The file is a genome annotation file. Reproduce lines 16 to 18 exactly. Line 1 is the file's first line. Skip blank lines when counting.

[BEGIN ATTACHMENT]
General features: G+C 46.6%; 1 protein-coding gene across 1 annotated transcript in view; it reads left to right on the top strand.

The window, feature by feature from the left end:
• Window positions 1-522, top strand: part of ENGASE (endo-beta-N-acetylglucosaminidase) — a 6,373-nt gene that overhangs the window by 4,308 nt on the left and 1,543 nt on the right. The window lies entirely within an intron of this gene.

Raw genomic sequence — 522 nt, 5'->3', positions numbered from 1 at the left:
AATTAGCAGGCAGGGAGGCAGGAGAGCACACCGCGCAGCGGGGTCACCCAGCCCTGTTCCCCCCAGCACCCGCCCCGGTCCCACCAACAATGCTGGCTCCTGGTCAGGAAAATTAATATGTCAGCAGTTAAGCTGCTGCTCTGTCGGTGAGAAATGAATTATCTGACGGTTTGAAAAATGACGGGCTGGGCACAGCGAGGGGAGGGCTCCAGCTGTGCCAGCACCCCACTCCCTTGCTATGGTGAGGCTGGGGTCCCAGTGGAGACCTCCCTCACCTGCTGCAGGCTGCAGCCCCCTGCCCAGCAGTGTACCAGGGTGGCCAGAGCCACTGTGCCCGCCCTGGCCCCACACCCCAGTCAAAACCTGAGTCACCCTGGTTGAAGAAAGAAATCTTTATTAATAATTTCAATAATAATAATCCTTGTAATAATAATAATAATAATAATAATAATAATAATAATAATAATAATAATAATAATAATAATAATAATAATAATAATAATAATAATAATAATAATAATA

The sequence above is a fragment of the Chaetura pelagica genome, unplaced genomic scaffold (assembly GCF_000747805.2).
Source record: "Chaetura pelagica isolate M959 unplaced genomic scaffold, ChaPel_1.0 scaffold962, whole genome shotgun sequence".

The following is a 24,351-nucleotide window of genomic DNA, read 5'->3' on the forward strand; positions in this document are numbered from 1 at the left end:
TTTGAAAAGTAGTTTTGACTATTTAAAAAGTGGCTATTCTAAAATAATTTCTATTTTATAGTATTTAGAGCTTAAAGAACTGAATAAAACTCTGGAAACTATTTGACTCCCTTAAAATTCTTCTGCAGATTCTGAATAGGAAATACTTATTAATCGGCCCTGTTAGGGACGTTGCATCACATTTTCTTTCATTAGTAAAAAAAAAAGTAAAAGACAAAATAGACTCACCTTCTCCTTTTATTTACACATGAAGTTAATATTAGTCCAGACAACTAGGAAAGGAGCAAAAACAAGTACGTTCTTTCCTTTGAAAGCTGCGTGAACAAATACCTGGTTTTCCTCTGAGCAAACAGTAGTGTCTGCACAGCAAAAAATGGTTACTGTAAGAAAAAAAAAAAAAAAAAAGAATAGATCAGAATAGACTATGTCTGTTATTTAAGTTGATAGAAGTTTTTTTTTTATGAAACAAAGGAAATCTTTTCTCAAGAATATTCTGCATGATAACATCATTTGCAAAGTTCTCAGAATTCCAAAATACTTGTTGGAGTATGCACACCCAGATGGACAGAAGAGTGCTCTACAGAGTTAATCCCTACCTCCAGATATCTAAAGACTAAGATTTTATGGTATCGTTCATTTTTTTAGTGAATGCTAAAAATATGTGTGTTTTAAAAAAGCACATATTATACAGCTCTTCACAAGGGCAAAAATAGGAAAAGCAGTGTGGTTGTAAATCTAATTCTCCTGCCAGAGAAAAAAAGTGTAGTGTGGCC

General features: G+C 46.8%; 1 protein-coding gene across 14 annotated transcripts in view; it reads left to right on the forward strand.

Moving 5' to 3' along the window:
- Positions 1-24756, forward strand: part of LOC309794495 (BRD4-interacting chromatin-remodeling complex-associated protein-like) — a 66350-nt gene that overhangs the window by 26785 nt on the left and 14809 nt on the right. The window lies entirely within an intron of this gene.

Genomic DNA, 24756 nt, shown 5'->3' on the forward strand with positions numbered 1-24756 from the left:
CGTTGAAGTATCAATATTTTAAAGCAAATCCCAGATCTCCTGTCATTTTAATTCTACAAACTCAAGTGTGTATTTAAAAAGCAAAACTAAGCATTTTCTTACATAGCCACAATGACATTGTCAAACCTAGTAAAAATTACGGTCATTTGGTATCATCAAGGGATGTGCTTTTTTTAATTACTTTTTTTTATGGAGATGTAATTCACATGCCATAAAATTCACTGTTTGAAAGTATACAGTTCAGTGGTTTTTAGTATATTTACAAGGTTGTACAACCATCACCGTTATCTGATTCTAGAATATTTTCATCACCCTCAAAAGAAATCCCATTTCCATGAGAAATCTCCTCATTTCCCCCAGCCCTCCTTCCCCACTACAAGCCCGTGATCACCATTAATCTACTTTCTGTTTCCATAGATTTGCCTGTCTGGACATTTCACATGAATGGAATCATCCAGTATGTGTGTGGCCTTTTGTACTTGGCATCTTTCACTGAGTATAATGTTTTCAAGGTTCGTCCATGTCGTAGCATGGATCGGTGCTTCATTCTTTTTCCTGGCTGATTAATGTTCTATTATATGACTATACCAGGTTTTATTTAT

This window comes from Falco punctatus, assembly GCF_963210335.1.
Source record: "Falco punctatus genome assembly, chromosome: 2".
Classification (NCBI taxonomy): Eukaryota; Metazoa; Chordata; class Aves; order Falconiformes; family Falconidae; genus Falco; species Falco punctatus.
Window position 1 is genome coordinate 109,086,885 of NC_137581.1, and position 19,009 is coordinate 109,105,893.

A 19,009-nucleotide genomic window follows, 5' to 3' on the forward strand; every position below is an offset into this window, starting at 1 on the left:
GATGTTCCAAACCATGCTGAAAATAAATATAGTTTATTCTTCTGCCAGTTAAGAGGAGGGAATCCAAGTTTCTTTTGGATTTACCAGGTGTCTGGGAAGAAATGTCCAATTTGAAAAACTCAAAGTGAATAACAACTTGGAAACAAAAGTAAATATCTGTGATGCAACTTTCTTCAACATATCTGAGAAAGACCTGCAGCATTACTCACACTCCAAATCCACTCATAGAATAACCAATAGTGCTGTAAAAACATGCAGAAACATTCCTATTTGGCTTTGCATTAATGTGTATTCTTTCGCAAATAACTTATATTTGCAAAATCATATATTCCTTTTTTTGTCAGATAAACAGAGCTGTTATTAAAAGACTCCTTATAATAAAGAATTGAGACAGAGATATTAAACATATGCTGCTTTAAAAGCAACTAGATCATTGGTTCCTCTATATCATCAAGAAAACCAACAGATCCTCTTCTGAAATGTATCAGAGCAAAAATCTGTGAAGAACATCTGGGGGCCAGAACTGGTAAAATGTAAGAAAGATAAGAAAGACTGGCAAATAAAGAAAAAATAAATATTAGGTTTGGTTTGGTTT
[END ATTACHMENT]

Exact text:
Source record: "Falco punctatus genome assembly, chromosome: 2".
Classification (NCBI taxonomy): Eukaryota; Metazoa; Chordata; class Aves; order Falconiformes; family Falconidae; genus Falco; species Falco punctatus.
Window position 1 is genome coordinate 109,086,885 of NC_137581.1, and position 19,009 is coordinate 109,105,893.